Serbia: Business potential between East and West

By Peter Brügmann, Zurich


With its status as an EU accession candidate, Serbia is increasingly becoming the focus of potential investors from the logistics sector. Although there is still high unemployment and often bureaucratic obstacles on the credit side, there are also clear advantages in favour of the location. For example, a large part of EU legislation has already been implemented, for instance in contract law and tax law. The financial system is considered solid, which means that investments can now be classified as safe throughout. Another advantage is the high level of education of the population, English as a second language is widely spoken and Serbia's universities produce 43,000 graduates annually. With an average monthly income of around €500, companies can also calculate very competitively.


The integration of Serbia into large economic zones allows investors duty-free access to a market of 1 billion consumers. The preferential status in relation to the EU ensures duty-free access to around 500 million consumers. Other free trade and preferential status agreements with CEFTA, EFTA, Russia, Belarus and Turkey provide another half billion consumers with direct and duty-free access. Ultimately, even with a population of 7.5 million, the Serbian market is one of the largest in the region.

Consultants such as PricewaterhouseCoopers rank Serbia as the third most attractive production and seventh most attractive service location for foreign direct investment among the growth markets. Many companies have recognized the attractiveness of the location and have already taken advantage of it. Since 2000, $25 billion has already flowed into the country as direct investments.


Interesting general conditions for companies

The Serbian state has created an attractive environment for companies. For example, the establishment of companies has been significantly simplified. On average, it should only take 5 days for a newly founded company to be registered, registered and taxed. Building permits should also be issued in only 8 days.

However, there are still delays, as Roland Mentzer (, an investment consultant based in Serbia, reports: "These regulations exist, but they have not yet been implemented everywhere. Especially if you move a little further away from Belgrade, there are still bureaucratic stumbling blocks on the ground. Setting up a company can take months and a building permit years if you are not familiar with the regional administrative structures"!

With the aim of promoting economic development, the Serbian state has created an attractive and simple tax system for entrepreneurs and employees. The characteristics:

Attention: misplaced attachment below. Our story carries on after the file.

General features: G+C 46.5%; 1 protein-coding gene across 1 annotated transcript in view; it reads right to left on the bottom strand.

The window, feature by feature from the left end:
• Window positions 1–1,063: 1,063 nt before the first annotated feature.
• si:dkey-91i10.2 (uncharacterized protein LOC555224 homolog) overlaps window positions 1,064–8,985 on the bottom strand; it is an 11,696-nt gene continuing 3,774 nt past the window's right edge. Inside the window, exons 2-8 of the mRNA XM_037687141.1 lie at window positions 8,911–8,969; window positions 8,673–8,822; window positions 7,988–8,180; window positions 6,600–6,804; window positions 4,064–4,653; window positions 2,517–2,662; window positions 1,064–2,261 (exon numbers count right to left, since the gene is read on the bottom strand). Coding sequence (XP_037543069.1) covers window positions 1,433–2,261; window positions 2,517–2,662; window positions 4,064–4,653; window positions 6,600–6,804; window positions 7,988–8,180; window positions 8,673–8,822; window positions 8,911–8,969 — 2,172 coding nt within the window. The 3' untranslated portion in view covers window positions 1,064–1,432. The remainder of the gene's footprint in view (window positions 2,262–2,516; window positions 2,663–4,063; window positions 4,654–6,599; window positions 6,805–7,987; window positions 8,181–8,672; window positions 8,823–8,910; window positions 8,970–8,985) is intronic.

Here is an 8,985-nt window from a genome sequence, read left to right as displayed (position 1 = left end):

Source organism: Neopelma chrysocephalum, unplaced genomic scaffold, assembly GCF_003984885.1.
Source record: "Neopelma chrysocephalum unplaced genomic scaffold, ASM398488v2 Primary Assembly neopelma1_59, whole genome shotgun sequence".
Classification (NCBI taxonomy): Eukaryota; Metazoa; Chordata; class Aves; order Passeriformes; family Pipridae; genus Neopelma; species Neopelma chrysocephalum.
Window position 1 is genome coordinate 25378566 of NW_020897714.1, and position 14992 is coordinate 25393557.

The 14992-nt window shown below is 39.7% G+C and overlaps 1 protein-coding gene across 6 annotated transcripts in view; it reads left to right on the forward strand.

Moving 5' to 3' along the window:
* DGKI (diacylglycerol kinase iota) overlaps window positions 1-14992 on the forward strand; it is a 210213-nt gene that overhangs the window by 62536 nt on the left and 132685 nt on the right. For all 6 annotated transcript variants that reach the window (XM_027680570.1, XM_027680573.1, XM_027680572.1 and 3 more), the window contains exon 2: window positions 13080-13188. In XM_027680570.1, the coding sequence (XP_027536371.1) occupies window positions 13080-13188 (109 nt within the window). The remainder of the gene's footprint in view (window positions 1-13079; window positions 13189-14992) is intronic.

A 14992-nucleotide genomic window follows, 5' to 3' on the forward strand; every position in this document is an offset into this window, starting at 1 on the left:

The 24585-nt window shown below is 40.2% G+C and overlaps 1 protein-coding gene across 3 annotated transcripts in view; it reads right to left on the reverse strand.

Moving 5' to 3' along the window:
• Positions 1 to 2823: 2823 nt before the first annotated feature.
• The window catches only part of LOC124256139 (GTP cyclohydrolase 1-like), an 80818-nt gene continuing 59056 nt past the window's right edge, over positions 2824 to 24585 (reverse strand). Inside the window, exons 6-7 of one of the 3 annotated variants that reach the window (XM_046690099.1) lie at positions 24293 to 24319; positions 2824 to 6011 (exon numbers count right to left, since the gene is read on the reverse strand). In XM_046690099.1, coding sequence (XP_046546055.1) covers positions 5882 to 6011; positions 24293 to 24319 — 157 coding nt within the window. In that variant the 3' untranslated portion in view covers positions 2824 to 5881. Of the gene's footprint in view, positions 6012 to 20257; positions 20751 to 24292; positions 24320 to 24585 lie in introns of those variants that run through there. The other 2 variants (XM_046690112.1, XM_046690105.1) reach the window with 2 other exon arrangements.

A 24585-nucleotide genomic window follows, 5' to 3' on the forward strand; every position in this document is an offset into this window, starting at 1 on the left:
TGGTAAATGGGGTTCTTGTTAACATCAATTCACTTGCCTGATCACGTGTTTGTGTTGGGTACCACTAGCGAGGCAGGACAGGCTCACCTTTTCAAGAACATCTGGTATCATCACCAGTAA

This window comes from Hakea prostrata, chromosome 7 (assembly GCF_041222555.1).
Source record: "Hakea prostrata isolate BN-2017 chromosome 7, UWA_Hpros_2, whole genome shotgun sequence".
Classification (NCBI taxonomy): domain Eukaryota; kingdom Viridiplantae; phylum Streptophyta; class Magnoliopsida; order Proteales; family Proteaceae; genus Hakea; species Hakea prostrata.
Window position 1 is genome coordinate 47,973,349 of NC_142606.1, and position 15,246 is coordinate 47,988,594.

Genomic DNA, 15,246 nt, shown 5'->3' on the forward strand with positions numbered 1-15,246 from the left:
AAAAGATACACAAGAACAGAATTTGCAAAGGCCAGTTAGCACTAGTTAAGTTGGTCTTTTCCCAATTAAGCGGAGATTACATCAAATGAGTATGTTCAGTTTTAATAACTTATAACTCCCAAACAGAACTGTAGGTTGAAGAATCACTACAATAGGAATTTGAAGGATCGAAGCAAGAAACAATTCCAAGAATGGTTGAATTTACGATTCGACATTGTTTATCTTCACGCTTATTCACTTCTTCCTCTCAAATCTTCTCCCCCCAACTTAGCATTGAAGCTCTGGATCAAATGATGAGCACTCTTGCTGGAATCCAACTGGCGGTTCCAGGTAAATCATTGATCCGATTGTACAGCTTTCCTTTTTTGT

20% VAT (or 8% on selected products and services)

15% Corporate income tax

20% withholding tax on dividends, royalties, interest income, etc.

10% income tax from self-employment

10% income tax for employees

In addition, there are support programmes that support the creation of jobs with 17-20% of the investment volume, depending on the volume of investment. A large number of regional, structural and situational support measures are also available. However, it is not always easy. Investment consultant Mentzer: "Budgets are available, but often eligibility criteria and decision-making structures are not very transparent.


Duty-free movement of goods and tax advantages in free trade zones

Its central location at the interface of EU countries with Eastern Europe, Southeastern Europe, Russia, Turkey and others makes Serbia a hub for international goods traffic and logistics services. The majority of deliveries to/from EU countries can be realised in a maximum of 72 hours.

Currently eight designated free trade zones (Pirot, Subotica, Zrenjanin, Kragujevac, Sabac, Novi Sad, Uzice, South, Smederevo, Krusevac, Svilajnac) are exempt from customs duties and VAT. In addition to the existing free trade zones, investors can also set up their own private free trade zones. 

According to the state development agency Siepa, there are also tax advantages: "In addition, the profits and revenues generated within a zone can be transferred to any country,... and no taxes, levies or fees are levied on them".


Good locations in great demand

Most foreign investors, mainly from Italy, Germany and Austria, have settled in the so-called "Corridor 10", i.e. on the north-south axis. In recent years there has been a clear upward price trend for attractive properties and real estate. Local experts therefore recommend a look at neighbouring regions. Investment consultant Roland Mentzer: "Especially in the border triangle Serbia-Hungary-Romania, many good location factors come together, while at the same time still offering attractive real estate prices and very low wage costs. Kinkinda, for example, is planned as a location for another free trade zone. There are still good opportunities here, just a few kilometres from the EU's external border."


As a result of the foreseeable accession to the EU and visible reform steps, interest in Serbia is generally increasing. And it is not for nothing that the country was able to improve by 32 places in the "World Bank Doing Business Report 2016" within two years.

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